Weekly Bookmarks –
134th Edition – August 28, 2021
Define reality, give hope.Napoleon
1. Business Failure vs Personal Failure
Numerous books have been written on business failure. Some even suggest celebrating failure. Rarely do we get a detailed discussion of what failure did to the people behind those results.
Mark Jacobsen is a professor of strategy and security studies at the Air Force School of Advanced Space Studies. He’s also a startup founder who understands an Elon Musk comment about failure which is, “Being an entrepreneur is like eating glass and staring into the abyss of death.”
Mark’s book is entitled Eating Glass: The Inner Journey Through Failure and Renewal. This could possibly be the most transparent manuscript I’ve ever read on a person dealing with failure and the mental health issues that followed.
This book is a dive headlong into catastrophic failure, in my case, a startup failure, but not about the business side of it. It’s really about what it was like for me going through that — and through a recovery and healing process that that took years. I wrote it precisely because nobody writes about this.Mark Jacobsen
2. Regarding Business Failure
While thinking of Mark’s book, I’m reminded of books about business failure like Good to Great to Gone: The 60-Year Rise and Fall of Circuit City and Losing the Signal: The Untold Story Behind the Extraordinary Rise and Spectacular Fall of BlackBerry.
But there’s one obscure business failure that’s probably been forgotten unless you took a course with Cynthia Montgomery at Harvard Business School. One of her courses includes a case study about Masco Corporation.
3. Masco’s Furniture Liquidation
Masco Corporation experienced thirty-two years of consecutive earnings growth until earnings dropped 30%. What happened?
Masco, once described as the master of mundane, is a manufacturer of household products. In the 1980s, it elected to invest its excess cash into the furniture industry by spending more than $1.5 billion on acquisitions.
A few years later, Masco exited the furniture business at a loss of more than $600 million.
The decision to go into the home furnishings business was probably one of the worst decisions I’ve made in 35 years.Richard Manoogian, CEO of Masco Corporation – Chapter 2, The Strategist by Cynthia Montgomery.
4. Why Do CEOs Fail?
I would never throw bricks at the Masco CEO or leadership team for their business to enter the furniture business. Still, an exploration of what happens before any type of failure is instructive.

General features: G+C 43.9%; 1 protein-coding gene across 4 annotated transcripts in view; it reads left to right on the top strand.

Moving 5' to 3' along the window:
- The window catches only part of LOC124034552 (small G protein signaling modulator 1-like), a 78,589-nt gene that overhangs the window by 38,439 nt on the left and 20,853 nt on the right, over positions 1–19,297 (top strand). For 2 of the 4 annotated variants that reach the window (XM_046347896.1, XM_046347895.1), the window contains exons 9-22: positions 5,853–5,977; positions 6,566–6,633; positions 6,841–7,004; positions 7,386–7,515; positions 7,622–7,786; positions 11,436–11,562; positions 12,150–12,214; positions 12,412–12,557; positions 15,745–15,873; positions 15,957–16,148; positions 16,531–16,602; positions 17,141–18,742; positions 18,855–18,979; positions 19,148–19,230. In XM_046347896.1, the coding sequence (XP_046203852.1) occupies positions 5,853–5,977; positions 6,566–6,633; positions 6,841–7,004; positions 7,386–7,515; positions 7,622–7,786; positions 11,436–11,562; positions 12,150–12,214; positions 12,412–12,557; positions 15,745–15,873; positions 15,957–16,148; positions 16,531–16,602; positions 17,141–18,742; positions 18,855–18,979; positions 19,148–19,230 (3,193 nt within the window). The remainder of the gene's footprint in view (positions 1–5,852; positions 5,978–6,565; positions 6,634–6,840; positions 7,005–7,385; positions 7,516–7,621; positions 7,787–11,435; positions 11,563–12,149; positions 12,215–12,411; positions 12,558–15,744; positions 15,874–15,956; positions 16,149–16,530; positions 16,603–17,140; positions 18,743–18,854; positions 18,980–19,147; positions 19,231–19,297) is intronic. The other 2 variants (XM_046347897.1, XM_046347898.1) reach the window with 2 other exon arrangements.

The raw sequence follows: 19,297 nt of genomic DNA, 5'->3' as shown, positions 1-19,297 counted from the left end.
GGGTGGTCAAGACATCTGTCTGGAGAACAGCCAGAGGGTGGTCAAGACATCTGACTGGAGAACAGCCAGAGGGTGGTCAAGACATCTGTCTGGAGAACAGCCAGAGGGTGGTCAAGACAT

Sydney Finkelstein has written the book, Why Smart Executives Fail, and he lists the seven traits of CEOs who fail:
- CEOs see themselves and their companies dominating their environments.
- CEOs identify so completely with the companies they run, there is no clear distinction or boundary between personal interests and the company’s interests.
- CEOs think they have all the answers.
- CEOs get rid of anyone who is not 100% behind them.
- CEOs are obsessed with company image and are the consummate company spokespersons.
- CEOs vastly underestimate major obstacles.
- CEOs stubbornly rely on what has worked in the past.
Do you agree with the list? Is it complete? Which item resulted in Masco’s failed attempt to exploit the furniture industry?
5. The Best ‘Stop Doing’ List I’ve Ever Read
Gary Harpst is the co-founder of Solomon Software which was ultimately acquired by Great Plains (since then purchased by Microsoft).
While Gary’s company never experienced failure, they brushed against it many times during their tumultuous growth years. During a Zoom call with him this week, he told me that the ‘stop list’ that I read to him propelled their highest growth years. Here’s the list –
- stop targeting low-end market
- eliminate UNIX as a target platform
- eliminate support of multiple databases
- remove from our target market list foreign markets that require double-byte language sets
- phase out OEM program
Failure cannot always be avoided, but it can be constrained while being cognizant of Finkelstein’s list above and employing a ‘stop list’ like Gary and his Solomon leadership team constructed.
By the way, Gary’s list above is documented in his book, Six Disciplines for Excellence: Building Small Businesses That Learn, Lead and Last.
The CFO Bookshelf Podcast – If you want to hear more about Mark Jacobsen’s startup failure and what happened next, you can listen to the conversation on this week’s show.
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